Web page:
Reaction and Player Ratings : Manchester United 1-1 Southampton


The front of Old Trafford was covered in a new advertisement for Tezos, one of those block-crypto-pseudo-nobody-seems-to-quite-know things. Front and centre there is Cristiano Ronaldo, smiling, and not quite looking like himself, ominously looking soullessly out on to the forecourt where the statues of Sir Matt Busby and the Trinity Statue face each other.

That’s Manchester United now; some things, like the name of Old Trafford, remain sacred, but perhaps only for fear of the reaction of that desecration, and certainly not for the want of trying.

After the publicised leak in the roof of the Stretford end, there is now one in the roof of the East Stand, albeit not quite as severe as at the other end – but enough to cause some discomfort to those when the torrential rain started to pour. The irony of it coming in the stand that now bears the commercial for a new £25m sponsor that is likely to be in the owners’ pockets before the end of this calendar year isn’t lost on anyone.

United finished second last season. Faced with the dilemma of allowing the club to reinvest its own money in the midfielder it sorely needed to at least try and bridge the gap to the top, the Glazer family instead saw the quick buck that was on offer in the formidable marketing profile of the-then 36 year old Cristiano Ronaldo.

Having failed to even look close to delivering the title his squad was incredibly unequipped to achieve, Ole Gunnar Solskjaer paid the price by losing his job in November. United have lost just one game since then but have been largely uninspiring under new (interim, as they love to remind us) manager Ralf Rangnick.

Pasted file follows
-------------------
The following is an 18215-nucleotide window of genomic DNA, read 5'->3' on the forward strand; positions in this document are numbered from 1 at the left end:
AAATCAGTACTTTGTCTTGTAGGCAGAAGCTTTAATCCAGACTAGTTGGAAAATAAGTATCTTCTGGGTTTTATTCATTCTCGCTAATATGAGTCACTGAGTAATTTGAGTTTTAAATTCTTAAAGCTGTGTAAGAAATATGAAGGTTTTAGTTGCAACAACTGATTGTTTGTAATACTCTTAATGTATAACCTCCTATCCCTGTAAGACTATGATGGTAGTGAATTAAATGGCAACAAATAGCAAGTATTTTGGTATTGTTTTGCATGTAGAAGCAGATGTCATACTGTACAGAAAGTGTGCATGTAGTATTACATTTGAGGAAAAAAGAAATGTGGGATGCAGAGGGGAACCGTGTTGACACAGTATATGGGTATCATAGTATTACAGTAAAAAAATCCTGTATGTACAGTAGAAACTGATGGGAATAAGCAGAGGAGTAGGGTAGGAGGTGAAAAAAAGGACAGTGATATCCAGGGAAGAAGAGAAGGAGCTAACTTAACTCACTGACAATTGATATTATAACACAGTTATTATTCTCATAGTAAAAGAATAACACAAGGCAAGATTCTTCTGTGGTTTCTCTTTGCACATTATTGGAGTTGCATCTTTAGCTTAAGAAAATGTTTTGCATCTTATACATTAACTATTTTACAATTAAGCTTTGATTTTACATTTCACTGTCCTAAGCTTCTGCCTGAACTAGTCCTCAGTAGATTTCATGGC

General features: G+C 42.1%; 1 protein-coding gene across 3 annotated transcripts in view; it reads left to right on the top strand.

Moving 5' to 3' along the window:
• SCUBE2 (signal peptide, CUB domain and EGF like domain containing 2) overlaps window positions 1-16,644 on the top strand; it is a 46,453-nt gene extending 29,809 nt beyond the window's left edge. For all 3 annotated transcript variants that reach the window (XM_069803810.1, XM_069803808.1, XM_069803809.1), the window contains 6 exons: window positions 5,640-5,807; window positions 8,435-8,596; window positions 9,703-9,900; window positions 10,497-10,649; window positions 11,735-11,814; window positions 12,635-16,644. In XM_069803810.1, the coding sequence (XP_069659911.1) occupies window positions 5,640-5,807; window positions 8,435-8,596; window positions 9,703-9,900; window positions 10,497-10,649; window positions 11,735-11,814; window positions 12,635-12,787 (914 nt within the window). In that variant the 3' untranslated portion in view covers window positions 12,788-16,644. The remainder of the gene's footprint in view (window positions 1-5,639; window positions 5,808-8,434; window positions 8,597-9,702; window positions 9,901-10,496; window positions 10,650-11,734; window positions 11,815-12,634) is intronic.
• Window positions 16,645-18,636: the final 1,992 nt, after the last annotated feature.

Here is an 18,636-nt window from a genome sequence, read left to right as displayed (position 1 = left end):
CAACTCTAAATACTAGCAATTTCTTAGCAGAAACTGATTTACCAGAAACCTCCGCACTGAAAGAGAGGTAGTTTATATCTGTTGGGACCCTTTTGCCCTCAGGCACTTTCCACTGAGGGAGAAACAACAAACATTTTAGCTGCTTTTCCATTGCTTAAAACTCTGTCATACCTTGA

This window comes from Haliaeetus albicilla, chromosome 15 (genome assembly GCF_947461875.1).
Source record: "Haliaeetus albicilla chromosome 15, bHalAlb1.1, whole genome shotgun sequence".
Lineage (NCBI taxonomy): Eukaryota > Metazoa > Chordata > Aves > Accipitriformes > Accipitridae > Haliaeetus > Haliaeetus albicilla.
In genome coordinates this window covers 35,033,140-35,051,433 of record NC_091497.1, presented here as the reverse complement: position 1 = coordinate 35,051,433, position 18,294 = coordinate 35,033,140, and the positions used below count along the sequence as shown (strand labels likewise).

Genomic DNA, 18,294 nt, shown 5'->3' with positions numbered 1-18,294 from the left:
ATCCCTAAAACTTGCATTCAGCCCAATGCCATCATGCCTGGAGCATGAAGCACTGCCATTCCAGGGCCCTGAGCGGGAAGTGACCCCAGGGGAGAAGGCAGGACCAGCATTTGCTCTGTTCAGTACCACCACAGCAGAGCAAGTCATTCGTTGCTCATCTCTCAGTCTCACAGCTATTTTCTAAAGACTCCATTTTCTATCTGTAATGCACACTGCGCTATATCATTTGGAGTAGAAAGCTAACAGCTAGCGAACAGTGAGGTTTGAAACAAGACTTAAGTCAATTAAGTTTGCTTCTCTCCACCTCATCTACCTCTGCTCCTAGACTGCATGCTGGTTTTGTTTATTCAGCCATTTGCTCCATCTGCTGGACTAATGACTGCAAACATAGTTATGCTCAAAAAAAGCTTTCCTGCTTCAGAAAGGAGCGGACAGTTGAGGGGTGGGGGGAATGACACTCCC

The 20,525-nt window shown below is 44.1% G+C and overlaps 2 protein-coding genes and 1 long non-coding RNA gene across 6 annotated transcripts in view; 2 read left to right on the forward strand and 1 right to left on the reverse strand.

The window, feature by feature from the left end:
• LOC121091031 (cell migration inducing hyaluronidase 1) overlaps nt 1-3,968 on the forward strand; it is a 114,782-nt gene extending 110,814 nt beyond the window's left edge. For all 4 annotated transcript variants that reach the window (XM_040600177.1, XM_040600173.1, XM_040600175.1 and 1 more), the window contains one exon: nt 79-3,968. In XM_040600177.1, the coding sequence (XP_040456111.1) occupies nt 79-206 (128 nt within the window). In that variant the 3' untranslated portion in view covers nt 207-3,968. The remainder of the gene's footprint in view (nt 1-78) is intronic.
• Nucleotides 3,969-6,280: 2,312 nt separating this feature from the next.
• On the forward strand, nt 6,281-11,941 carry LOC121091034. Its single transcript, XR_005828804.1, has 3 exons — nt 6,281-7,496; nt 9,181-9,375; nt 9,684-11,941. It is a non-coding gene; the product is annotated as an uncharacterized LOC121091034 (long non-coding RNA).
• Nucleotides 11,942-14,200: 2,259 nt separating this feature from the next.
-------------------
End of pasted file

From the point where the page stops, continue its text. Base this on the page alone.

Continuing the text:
Since the late winner of Marcus Rashford three weeks ago, United have drawn 1-1 three times, each following the same pattern of a bright start and a first half goal and a progressive decline followed by a conceded goal and an uninspiring climax. When even the visiting manager explains that he had predicted and planned for it, both in terms of team application and individuals who can be targeted, you know something isn’t right in the latest Old Trafford rebuild.

Southampton are just the latest to exploit a trend, but they bucked one here too – they had more chances than United, so could hardly claim to have come away with a result they did not deserve. In fact, as the game wore on and the intention to expose Harry Maguire became more obvious, it looked as though they might well follow other teams who have enjoyed wins here.

United were bright at first. Paul Pogba’s decisive passing was a highlight and often it sprung rewards; by the time Jadon Sancho tapped in Marcus Rashford’s cross in the 21st minute, it was already a fair reward for the energetic performance of the former Dortmund winger.

Then Rashford and Sancho swapped sides and all the attacking momentum drifted; Southampton began to grow in confidence and there was a familiar unease around Old Trafford.

That feeling was justified early in the second half when Che Adams fired in off a post. Broja later forced De Gea into a save, and Stuart Armstrong ought to have done better from a position where Burnley and Wolves have profited in recent weeks.

Ronaldo thought he’d scored, but he was offside – as he was much of the afternoon. His biggest chance came early on, when he rounded Forster, but failed to finish with conviction. It’s now his longest run without a goal for over a decade. And he’s looking 37.